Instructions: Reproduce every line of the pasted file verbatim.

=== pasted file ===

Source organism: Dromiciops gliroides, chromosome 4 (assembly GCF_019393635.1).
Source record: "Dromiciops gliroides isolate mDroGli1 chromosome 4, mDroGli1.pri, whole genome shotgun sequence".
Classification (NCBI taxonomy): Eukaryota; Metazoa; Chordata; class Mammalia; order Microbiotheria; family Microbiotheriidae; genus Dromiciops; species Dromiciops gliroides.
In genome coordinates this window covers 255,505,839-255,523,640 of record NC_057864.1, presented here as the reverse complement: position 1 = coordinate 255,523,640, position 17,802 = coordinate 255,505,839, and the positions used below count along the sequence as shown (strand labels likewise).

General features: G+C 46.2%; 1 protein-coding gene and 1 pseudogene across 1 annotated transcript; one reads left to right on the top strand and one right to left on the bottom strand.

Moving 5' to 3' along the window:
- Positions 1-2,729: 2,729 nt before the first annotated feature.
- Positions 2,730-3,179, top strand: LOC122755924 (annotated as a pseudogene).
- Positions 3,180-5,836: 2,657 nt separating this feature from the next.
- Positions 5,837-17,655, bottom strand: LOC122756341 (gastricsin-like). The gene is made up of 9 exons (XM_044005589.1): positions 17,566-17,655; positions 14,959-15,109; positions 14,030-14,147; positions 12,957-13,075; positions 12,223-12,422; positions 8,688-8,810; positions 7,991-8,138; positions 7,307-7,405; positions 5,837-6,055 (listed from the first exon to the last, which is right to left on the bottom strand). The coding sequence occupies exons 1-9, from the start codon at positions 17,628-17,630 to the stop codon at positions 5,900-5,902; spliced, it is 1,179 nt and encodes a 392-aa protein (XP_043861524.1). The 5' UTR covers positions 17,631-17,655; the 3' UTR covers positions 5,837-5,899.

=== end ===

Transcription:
Source organism: Dromiciops gliroides, chromosome 4 (assembly GCF_019393635.1).
Source record: "Dromiciops gliroides isolate mDroGli1 chromosome 4, mDroGli1.pri, whole genome shotgun sequence".
Classification (NCBI taxonomy): Eukaryota; Metazoa; Chordata; class Mammalia; order Microbiotheria; family Microbiotheriidae; genus Dromiciops; species Dromiciops gliroides.
In genome coordinates this window covers 255,505,839-255,523,640 of record NC_057864.1, presented here as the reverse complement: position 1 = coordinate 255,523,640, position 17,802 = coordinate 255,505,839, and the positions used below count along the sequence as shown (strand labels likewise).

General features: G+C 46.2%; 1 protein-coding gene and 1 pseudogene across 1 annotated transcript; one reads left to right on the top strand and one right to left on the bottom strand.

Moving 5' to 3' along the window:
- Positions 1-2,729: 2,729 nt before the first annotated feature.
- Positions 2,730-3,179, top strand: LOC122755924 (annotated as a pseudogene).
- Positions 3,180-5,836: 2,657 nt separating this feature from the next.
- Positions 5,837-17,655, bottom strand: LOC122756341 (gastricsin-like). The gene is made up of 9 exons (XM_044005589.1): positions 17,566-17,655; positions 14,959-15,109; positions 14,030-14,147; positions 12,957-13,075; positions 12,223-12,422; positions 8,688-8,810; positions 7,991-8,138; positions 7,307-7,405; positions 5,837-6,055 (listed from the first exon to the last, which is right to left on the bottom strand). The coding sequence occupies exons 1-9, from the start codon at positions 17,628-17,630 to the stop codon at positions 5,900-5,902; spliced, it is 1,179 nt and encodes a 392-aa protein (XP_043861524.1). The 5' UTR covers positions 17,631-17,655; the 3' UTR covers positions 5,837-5,899.